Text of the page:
08th Oct2015

LFF 2015: ‘When Marnie Was There’ Review

by Mark Allen

Stars: Sara Takatsuki, Kasumi Arimura, Nanako Matsushima | Written by Keiko Niwa, Masashi Ando, Hiromasa Yonebayashi | Directed by Hiromasa Yonebayashi

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Many a tear will be shed in the presence of Studio Ghibli’s latest – and possibly last – feature film. The company holds such emotional sway over its audiences unrivalled by any other animation studio (except for, say, Pixar) that it’s sometimes hard to tell whether the sniffy moments in When Marnie Was There are solely caused by the film itself or the memory of Ghibli films gone by.

The opening inclines you to assume the film’s marching to its own beat: we meet schoolgirl Anna, a talented sketch artist, struggling with a profound unhappiness directed at herself, which is an uncommon beginning for a children’s story. She can’t connect to other children and spends much of her time drawing scenes with the people left out, so her foster mother sends Anna to her aunt and uncle’s house by the sea so that she can recover and “come back happy”. Unsurprisingly she experiences the same difficulties at the beach as in the city, fleeing from social interactions, but when she sees a dream-mansion only accessible during low tide, Anna feels drawn to the place and the beautiful, energetic Marnie who may or may not be a figment of her imagination.

What follows is a study of the kind of intense friendships that only teenage girls seem capable of having (My So-Called Life comes to mind more than once) and a ‘grass is always greener’ exploration of childhood trauma and longing. As you might infer from the subject matter, the animation is somewhat subdued compared to much of the rest of Ghibli’s oeuvre, trading in flying castles, shape-shifting wizards and talking animals for vast landscapes and dramatic rainstorms. When Marnie Was There is no less beautiful for this shift in tone, mind, and the static setting allows us to appreciate the small transformations that places undergo, often with little fanfare.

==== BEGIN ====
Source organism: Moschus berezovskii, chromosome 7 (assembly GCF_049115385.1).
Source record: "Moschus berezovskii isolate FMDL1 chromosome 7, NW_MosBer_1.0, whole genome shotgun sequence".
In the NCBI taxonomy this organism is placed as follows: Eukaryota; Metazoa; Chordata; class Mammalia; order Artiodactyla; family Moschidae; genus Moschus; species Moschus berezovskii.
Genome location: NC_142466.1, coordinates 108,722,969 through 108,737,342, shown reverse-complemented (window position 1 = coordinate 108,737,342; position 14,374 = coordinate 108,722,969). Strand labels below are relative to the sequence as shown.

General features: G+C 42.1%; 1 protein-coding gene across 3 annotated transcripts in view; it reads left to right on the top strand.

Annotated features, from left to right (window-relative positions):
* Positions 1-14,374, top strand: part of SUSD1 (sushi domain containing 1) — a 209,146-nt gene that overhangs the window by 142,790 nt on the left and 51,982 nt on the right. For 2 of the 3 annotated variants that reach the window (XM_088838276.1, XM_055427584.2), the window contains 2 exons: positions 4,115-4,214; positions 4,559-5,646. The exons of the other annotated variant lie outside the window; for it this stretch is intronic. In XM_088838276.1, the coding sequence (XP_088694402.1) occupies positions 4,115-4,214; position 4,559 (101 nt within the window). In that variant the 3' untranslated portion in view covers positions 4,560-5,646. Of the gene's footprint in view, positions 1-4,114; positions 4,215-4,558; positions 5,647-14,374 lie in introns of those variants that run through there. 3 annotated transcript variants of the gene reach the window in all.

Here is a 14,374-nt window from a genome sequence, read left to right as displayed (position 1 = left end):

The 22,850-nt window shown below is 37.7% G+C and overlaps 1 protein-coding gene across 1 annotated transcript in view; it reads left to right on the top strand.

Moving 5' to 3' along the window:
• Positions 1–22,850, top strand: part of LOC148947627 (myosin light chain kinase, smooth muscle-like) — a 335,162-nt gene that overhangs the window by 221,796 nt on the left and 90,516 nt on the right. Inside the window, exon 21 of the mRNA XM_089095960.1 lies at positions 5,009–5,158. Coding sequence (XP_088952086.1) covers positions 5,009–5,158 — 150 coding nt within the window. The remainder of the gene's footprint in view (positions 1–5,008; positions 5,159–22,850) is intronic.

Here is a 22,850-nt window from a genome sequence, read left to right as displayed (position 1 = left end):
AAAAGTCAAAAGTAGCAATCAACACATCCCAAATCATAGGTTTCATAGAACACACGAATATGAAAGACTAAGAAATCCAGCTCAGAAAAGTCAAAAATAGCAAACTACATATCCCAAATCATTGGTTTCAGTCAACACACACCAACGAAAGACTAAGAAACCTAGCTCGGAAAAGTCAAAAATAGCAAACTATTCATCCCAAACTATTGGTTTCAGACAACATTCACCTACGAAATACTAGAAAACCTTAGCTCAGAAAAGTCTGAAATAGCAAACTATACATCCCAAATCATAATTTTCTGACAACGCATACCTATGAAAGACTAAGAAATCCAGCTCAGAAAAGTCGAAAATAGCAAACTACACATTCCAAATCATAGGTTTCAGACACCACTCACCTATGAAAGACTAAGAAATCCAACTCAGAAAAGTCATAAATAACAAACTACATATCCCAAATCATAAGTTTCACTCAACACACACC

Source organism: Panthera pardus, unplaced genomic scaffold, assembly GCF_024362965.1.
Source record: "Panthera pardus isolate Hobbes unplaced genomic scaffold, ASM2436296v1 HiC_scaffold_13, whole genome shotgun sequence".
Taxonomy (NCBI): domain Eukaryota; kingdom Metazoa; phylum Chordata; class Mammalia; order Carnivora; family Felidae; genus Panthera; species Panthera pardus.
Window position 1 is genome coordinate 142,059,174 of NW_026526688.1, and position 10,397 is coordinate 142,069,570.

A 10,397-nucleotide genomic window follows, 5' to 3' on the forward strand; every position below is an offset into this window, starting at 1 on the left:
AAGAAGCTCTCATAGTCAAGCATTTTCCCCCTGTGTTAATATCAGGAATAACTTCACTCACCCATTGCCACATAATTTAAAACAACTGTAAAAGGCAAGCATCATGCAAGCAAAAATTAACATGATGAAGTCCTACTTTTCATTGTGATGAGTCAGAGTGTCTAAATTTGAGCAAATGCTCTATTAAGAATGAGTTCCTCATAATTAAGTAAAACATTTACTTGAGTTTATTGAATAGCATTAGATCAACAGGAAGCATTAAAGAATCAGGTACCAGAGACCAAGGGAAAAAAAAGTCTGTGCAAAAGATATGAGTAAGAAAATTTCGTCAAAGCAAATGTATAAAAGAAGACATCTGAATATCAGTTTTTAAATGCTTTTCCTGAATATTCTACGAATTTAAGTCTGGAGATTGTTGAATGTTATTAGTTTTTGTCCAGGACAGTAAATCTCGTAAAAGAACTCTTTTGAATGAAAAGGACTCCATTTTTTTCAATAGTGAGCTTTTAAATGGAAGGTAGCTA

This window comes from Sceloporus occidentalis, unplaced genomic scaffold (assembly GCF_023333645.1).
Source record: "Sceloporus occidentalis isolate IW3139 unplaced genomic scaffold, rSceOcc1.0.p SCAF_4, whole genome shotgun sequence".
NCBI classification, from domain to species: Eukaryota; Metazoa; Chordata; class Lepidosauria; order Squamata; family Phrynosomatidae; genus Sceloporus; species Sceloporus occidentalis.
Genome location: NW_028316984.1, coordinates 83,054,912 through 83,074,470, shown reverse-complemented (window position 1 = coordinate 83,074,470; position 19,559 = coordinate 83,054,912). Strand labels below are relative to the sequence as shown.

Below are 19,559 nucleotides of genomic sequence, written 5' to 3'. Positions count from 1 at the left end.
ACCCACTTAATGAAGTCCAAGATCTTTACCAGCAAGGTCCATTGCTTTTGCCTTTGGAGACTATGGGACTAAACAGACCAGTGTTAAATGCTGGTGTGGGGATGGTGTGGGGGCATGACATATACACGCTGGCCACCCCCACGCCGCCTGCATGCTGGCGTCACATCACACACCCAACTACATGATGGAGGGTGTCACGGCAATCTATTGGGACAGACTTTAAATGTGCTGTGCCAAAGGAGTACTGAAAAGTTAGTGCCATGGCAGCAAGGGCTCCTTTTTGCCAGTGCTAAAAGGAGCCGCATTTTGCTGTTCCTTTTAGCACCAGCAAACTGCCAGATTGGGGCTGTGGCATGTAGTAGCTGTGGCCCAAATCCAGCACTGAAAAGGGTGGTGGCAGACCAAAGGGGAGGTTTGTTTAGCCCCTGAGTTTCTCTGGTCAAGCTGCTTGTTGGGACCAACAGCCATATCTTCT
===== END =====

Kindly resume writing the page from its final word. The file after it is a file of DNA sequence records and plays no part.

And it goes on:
If the landscape alters slightly, Anna undergoes a much more significant change, eventually expanding her circle of friends and learning to accept love from those around her. While relatable to anyone who’s ever felt like a loner, it doesn’t ring quite true when you consider Anna’s self-loathing and apathy towards the world in the film’s opening scenes. The fact that her mental health is completely repaired by a summer by the sea suggests that such conditions are temporary and curable, which could be seen to marginalise depression.

These implicit problems become all too explicit when plot threads are wrapped up in the neatest possible way, imbuing the film with a sentimentality that, while certainly reminiscent of great Ghibli movies, robs When Marnie Was There of the melancholic pathos that those films achieved. However, in lacking what their greatest movies possessed we’re reminded of the studio’s back catalogue, so perhaps this is a fitting swansong after all.

When Marnie Was There is showing at the BFI London Film Festival, which runs from 7 – 18 October. Click here for tickets and more information.

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